On blog comments

How do you track the conversations that go on in comments around the blogosphere? It’s easy enough to know what the actual blogs themselves are doing, after all – we have our feed readers, Google’s blog search and technorati. We have trackbacks and pings to let us know when people are linking to us on their sites. But what about the hidden conversations that are happening in the comments?

There are two angles to this. For example, it annoys me that when I comment on someone else’s blog, I am leaving content there that isn’t aggregated on my blog. I see DavePress as my little hub on the web, from which you can find out what I am doing elsewhere, on Twitter, or del.icio.us, or Flickr. I have a widget on this blog that displays the latest comments here – I’d also like one that displays my latest comments elsewhere.

This might be a fairly selfish thing to want, but the ability to do this has more practical advantages too. If we want people, whether public servants or those working for private enterprises, to engage with bloggers and to respond to them we really ought to be providing a way for those responses to be easily tracked.

Likewise, when a discussion is going on around an issue, with lots of stuff in the comments, how can that be tracked, or even found in the first place? You can subscribe to comment feeds I guess, but if you do that with every blog you’ll end up with twice as many feeds as you have already…

I think this could be a really important issue if we are to start using blogs as consultation mediums.

I suppose one possible answer is that we abandon comments altogether, and instead everyone responds to everyone else via blog entries, linking to the original.  I have read of some bloggers turning off the comments on their site for exactly this reason.

It’s a funny decision to make, actually, whether to start your own post on a subject or whether to respond in the comments. I don’t think I have a hard and fixed rule about it, maybe it just comes down to how much I have to say on a topic.

Does anyone have any ideas on how we can track comment conversations – whether our own or those we are interested in? What could change to make it easier?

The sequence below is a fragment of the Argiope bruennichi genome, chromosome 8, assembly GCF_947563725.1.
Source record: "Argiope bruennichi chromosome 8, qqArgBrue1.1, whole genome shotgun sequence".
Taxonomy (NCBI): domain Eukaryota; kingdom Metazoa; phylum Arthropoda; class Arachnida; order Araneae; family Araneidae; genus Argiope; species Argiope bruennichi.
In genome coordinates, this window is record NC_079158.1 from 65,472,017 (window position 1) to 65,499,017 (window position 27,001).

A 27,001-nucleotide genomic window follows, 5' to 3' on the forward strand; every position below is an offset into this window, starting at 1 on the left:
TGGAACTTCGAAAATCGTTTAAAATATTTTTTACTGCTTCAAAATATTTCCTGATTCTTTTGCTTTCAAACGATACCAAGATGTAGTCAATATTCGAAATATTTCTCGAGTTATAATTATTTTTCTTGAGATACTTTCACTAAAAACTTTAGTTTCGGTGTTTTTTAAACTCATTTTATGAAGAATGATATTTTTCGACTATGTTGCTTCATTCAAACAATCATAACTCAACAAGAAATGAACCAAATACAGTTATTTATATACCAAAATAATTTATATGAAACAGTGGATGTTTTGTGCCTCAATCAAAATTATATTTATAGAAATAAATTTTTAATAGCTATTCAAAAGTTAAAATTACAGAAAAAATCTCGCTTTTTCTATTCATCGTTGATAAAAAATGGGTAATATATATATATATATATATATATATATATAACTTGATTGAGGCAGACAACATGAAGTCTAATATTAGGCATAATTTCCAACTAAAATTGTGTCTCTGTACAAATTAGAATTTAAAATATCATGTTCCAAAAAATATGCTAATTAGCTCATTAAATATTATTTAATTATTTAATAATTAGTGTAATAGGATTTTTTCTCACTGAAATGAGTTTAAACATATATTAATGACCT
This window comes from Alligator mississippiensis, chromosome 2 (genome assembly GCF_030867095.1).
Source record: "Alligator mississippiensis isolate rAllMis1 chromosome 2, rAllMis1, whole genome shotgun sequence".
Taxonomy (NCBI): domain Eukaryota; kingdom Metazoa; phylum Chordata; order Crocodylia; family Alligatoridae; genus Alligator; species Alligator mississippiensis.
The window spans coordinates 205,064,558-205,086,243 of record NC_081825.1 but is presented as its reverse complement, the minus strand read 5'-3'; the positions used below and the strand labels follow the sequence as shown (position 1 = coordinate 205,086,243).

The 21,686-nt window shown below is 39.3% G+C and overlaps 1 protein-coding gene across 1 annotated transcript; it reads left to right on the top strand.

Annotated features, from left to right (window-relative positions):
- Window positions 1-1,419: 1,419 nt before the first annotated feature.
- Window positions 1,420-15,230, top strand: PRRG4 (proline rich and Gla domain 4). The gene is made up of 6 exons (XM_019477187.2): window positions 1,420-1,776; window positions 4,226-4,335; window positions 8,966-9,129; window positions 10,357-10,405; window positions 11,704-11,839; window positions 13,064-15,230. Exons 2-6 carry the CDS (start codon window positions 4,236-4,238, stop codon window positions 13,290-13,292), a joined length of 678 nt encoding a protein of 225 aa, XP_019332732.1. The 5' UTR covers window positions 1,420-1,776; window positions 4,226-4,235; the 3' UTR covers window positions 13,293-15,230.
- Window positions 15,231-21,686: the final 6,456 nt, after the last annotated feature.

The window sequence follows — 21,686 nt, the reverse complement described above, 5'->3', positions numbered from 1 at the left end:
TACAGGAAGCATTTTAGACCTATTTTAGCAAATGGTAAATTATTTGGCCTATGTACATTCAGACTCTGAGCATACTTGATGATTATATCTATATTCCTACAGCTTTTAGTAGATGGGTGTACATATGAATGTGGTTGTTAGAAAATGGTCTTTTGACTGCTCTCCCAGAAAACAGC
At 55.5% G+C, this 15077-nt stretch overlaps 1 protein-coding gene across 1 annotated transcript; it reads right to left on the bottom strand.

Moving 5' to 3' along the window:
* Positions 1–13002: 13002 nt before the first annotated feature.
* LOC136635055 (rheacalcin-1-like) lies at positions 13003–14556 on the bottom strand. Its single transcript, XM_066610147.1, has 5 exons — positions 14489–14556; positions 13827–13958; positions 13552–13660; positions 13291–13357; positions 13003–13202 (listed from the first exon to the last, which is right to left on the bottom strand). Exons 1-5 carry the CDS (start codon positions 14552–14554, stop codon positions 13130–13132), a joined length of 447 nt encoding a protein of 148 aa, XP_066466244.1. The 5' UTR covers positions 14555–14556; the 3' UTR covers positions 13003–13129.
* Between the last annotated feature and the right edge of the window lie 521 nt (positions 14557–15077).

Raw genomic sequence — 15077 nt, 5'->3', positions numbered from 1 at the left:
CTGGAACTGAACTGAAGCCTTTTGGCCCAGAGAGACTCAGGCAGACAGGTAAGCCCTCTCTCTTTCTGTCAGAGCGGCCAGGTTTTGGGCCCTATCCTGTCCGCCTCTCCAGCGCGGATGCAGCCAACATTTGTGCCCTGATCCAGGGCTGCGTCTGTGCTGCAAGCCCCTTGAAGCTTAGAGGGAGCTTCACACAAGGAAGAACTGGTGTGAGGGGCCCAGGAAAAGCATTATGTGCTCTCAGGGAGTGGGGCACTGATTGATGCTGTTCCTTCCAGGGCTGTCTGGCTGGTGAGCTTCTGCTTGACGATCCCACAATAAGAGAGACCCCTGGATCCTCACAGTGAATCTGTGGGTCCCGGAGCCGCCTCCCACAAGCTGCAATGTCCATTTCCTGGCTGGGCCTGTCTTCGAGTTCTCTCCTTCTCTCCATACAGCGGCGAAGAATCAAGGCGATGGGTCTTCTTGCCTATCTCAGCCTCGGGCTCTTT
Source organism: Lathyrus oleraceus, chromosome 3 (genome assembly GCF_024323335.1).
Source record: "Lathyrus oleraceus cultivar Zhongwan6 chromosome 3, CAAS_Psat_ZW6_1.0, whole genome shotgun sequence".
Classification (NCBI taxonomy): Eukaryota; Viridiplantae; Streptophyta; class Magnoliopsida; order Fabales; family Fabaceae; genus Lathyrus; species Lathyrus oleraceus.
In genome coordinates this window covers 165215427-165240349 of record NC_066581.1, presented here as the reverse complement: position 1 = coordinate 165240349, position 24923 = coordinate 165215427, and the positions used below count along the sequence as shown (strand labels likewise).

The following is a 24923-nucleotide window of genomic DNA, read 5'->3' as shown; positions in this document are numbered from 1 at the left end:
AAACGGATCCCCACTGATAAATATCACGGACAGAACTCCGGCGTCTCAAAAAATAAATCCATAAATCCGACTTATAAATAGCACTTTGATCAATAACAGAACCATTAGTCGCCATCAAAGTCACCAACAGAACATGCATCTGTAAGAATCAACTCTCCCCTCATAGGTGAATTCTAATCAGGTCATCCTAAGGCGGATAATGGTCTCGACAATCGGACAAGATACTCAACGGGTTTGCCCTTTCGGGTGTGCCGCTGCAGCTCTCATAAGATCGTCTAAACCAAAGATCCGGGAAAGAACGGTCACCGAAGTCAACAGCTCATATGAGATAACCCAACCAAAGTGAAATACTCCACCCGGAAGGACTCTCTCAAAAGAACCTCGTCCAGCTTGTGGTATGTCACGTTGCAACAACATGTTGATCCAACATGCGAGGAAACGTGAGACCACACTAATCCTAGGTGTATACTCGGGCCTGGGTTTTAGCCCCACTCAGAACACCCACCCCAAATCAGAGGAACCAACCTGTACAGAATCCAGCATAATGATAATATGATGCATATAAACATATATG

7 thoughts on “On blog comments”

  1. beat me to to it – I’ve been using coComment for about a year. I originally had their sidebar widget for aggregating your content onto your own blog.

    I’m now thinking that doing something more tightly integrated with the API would be better.

  2. I use a manual system that’s simple but efficient. After leaving a comment I click a toolbar bookmarklet to delicious the page and tag it “comment”. So that gives me a tag stream I can browse back through later if I feel like it.

    This wordpress plugin for subscribing by email is cool too.

  3. I think every active blogger-who-comments feels this pain (I’m feeling it right now, so I might give coComment a spin!).

    My attitude is that it’s just a natural consequence of the call-and-response format of blogs. If you want to support real discussion then I’d suggest a forum is the way to go. After all, what is a blog but a forum where only one person can start threads and has a profile?

    Of course, this doesn’t solve the problem of potentially having all your output fragmented all over the place under different identities. Maybe there’s some kind OpenID or Google Social Graph API solution that could glue it all together?

  4. Si – thanks for your comment. In terms of my online identity I see my blog as being just that – all the other profiles and stuff are really on the periphery. I love the idea of being able to aggregate everything I do on the web on DavePress.

  5. Simon, I agree about the glue… and was hoping that OpenID rollout would make it easier to aggregate my own travels around the web. It hasn’t, so far. Would be nice if – instead of requiring an email address – a unique URI got pinged every time I used it in someone’s comment form.

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